I’ve just finished the Sinestro Corps War Part 11 in Green Lantern 25. I’ve yet to read, also in this week’s pile of comics, Green Lantern Corps 19 (epilogue) and Ion 1 (spin-off). I have read all the Sinestro Corps specials – Superman Prime, Anti-Monitor and Cyborg Superman – and the odd tie-in such as Blue Beetle 20. That’s a lot of comics but the promise of a crossover pretty much contained with one family of DC books, one with an actual ending, was refreshing . . .
. . . until I got to the so-called end. GL 25, the supposed climax of the story, features the Sinestro Corps defeated. But are they jailed? Nope, they escape to lick their wounds. One of those floaty Guardians of the Universe conflabs tells us that: ‘Members of the Sinestro Corps retreat into the darkest corners of the universe.’ and ‘They will rebuild their central power battery, they will no doubt continue to spread fear.
Darn. But at least their leader is arrested. And three pages later Sinestro is sitting in a cell, smirking as the little blue men decide to enact the second of the ‘Ten New Laws of Oa’. He has every right to smirk because, as he pointed out to the Lanterns, he’s sorta won: enacting the first new law, allowing GLs to use lethal force, will spread fear – his currency -throughout the universe, because good and bad alike will tremble at the thought of Hal and co being willing to kill.
Oh well, at least Superboyman Prime got his, as a self-sacrificing Guardian explodes, stripping Prime down to his skeleton. Hurrah . . . huh? Four pages later we’re told that he has ‘warped into the Multiverse’. Don’t all these stories take place in the Multiverse? Anyway, he’s floating in space, his body showing no obvious signs of lacking a skeleton, and wide-eyed with excitement at something he sees.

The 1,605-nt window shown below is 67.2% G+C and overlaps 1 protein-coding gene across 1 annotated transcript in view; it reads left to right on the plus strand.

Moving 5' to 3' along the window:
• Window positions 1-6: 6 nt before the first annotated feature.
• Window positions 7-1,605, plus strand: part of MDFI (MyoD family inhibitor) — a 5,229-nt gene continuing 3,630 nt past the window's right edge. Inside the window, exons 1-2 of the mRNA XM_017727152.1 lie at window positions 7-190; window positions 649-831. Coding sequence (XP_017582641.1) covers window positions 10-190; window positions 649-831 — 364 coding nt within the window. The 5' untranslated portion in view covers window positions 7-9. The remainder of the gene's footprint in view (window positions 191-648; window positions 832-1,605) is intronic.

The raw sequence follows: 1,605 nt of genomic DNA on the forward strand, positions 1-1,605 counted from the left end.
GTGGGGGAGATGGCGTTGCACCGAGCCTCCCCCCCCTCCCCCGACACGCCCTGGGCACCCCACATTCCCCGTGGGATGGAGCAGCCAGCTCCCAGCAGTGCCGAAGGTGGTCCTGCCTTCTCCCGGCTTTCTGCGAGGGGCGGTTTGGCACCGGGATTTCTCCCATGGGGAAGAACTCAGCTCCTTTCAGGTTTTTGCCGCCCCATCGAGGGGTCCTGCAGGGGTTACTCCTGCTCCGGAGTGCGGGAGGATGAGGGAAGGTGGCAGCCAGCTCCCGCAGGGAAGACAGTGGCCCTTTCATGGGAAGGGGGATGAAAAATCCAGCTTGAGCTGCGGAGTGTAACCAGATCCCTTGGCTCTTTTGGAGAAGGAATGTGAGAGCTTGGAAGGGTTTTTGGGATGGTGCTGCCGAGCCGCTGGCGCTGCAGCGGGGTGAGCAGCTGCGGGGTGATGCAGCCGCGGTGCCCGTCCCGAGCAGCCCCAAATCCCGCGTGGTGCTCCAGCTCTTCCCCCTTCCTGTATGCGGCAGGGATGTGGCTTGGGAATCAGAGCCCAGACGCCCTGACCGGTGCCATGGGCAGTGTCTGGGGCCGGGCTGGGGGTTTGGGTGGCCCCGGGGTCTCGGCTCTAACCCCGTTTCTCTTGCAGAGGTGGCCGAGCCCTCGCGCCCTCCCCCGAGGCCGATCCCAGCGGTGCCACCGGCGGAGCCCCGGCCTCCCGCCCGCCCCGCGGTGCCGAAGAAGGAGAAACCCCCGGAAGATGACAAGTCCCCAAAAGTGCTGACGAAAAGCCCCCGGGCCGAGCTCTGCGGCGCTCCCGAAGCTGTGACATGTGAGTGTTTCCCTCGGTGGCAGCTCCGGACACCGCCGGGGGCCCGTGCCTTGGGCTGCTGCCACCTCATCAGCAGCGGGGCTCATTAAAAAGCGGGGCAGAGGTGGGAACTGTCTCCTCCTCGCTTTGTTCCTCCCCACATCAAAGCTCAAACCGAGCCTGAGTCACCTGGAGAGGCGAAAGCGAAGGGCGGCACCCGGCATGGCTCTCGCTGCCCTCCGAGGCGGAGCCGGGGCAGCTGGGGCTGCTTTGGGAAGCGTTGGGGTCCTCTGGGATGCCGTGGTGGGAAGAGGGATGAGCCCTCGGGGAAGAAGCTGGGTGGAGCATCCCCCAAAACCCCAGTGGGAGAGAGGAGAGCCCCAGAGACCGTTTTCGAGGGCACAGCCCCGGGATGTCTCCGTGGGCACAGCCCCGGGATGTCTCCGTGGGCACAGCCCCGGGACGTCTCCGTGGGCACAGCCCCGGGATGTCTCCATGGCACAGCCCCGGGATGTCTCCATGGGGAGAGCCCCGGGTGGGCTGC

But we did get the bittersweet end of the Cyborg-Superman, who finally has his wish to die granted. Shame that before issue’s end his android Manhunter pals are putting him back together again.
Never mind, at least we got rid of the Anti-Monitor, reduced to half a skeleton by Prime and tossed into space, never to be seen again – until he shows up on the last few pages, slotted into someone’s plan for . . the Black Lantern. Goodness, who could have seen that coming, after all the waffling about a rainbow of lanterns (blue for hope, violet for love etc etc zzzz) and talk of the Blackest Night?
So apart from a few dead Sinestro Corps members . . . oh, hang on, In The Grand Tradition of Justice Society of America 1 the final page becomes an advert for upcoming events. The aforementioned Black Lantern is going to ensure that ‘across the universe, the dead will rise’. So the departed Sinestro Corps won’t be dead for long. We’re told this in a series of statements that minic cinema trails (‘In a world . . .’). Geoff Johns works in film production as well as comics, and he knows what works in, er, cinema.
And when is this grand sequel showing up. Summer 2009. SODDING SUMMER 2009.
So the villains survive, the heroes are compromised and the story is not only not over, it won’t resume for a year at least.
I am so sick of DC Comics. The never-ending battle was once Superman’s catchphrase, not loyal readers’ attempts to stay afloat while buying more and more comics in the vain hope of getting to the end of a story. Yes, the journey is important, and yes, I enjoyed much of the ride that was the Sinestro Corps War, but my pleasure is diminished by the lack of a conclusion, the story becoming bloated as DC added more issues because we readers were responding positively to the story. That we were; and one of the main things we liked was the finite nature of it. But, as the story got bigger, things got muddier – there was so much going on it was difficult to know where to focus, what to care about. And we actually believed we’d get an ending. More fool us.
Is there a colour for gullability?